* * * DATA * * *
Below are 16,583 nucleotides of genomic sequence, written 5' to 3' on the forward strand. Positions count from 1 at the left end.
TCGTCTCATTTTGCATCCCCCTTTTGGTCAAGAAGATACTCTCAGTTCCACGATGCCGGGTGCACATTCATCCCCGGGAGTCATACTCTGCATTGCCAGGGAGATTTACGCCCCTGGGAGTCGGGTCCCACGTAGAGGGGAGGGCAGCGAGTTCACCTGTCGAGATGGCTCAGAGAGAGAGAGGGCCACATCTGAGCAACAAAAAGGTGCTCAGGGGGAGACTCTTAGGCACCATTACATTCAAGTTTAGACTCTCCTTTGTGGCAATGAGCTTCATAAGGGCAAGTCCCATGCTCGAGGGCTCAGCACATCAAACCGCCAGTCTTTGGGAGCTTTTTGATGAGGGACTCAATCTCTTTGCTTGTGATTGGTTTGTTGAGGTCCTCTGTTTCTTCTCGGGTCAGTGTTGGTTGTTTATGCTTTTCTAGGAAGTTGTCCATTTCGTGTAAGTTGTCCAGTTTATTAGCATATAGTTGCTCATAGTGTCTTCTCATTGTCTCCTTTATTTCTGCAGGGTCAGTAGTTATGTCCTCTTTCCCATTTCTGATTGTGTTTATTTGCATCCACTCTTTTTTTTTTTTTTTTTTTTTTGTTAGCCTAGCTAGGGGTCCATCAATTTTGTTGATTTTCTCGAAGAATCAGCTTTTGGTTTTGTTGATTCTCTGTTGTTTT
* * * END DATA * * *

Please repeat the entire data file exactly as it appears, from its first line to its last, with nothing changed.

Below are 16,583 nucleotides of genomic sequence, written 5' to 3' on the forward strand. Positions count from 1 at the left end.
TCGTCTCATTTTGCATCCCCCTTTTGGTCAAGAAGATACTCTCAGTTCCACGATGCCGGGTGCACATTCATCCCCGGGAGTCATACTCTGCATTGCCAGGGAGATTTACGCCCCTGGGAGTCGGGTCCCACGTAGAGGGGAGGGCAGCGAGTTCACCTGTCGAGATGGCTCAGAGAGAGAGAGGGCCACATCTGAGCAACAAAAAGGTGCTCAGGGGGAGACTCTTAGGCACCATTACATTCAAGTTTAGACTCTCCTTTGTGGCAATGAGCTTCATAAGGGCAAGTCCCATGCTCGAGGGCTCAGCACATCAAACCGCCAGTCTTTGGGAGCTTTTTGATGAGGGACTCAATCTCTTTGCTTGTGATTGGTTTGTTGAGGTCCTCTGTTTCTTCTCGGGTCAGTGTTGGTTGTTTATGCTTTTCTAGGAAGTTGTCCATTTCGTGTAAGTTGTCCAGTTTATTAGCATATAGTTGCTCATAGTGTCTTCTCATTGTCTCCTTTATTTCTGCAGGGTCAGTAGTTATGTCCTCTTTCCCATTTCTGATTGTGTTTATTTGCATCCACTCTTTTTTTTTTTTTTTTTTTTTTGTTAGCCTAGCTAGGGGTCCATCAATTTTGTTGATTTTCTCGAAGAATCAGCTTTTGGTTTTGTTGATTCTCTGTTGTTTT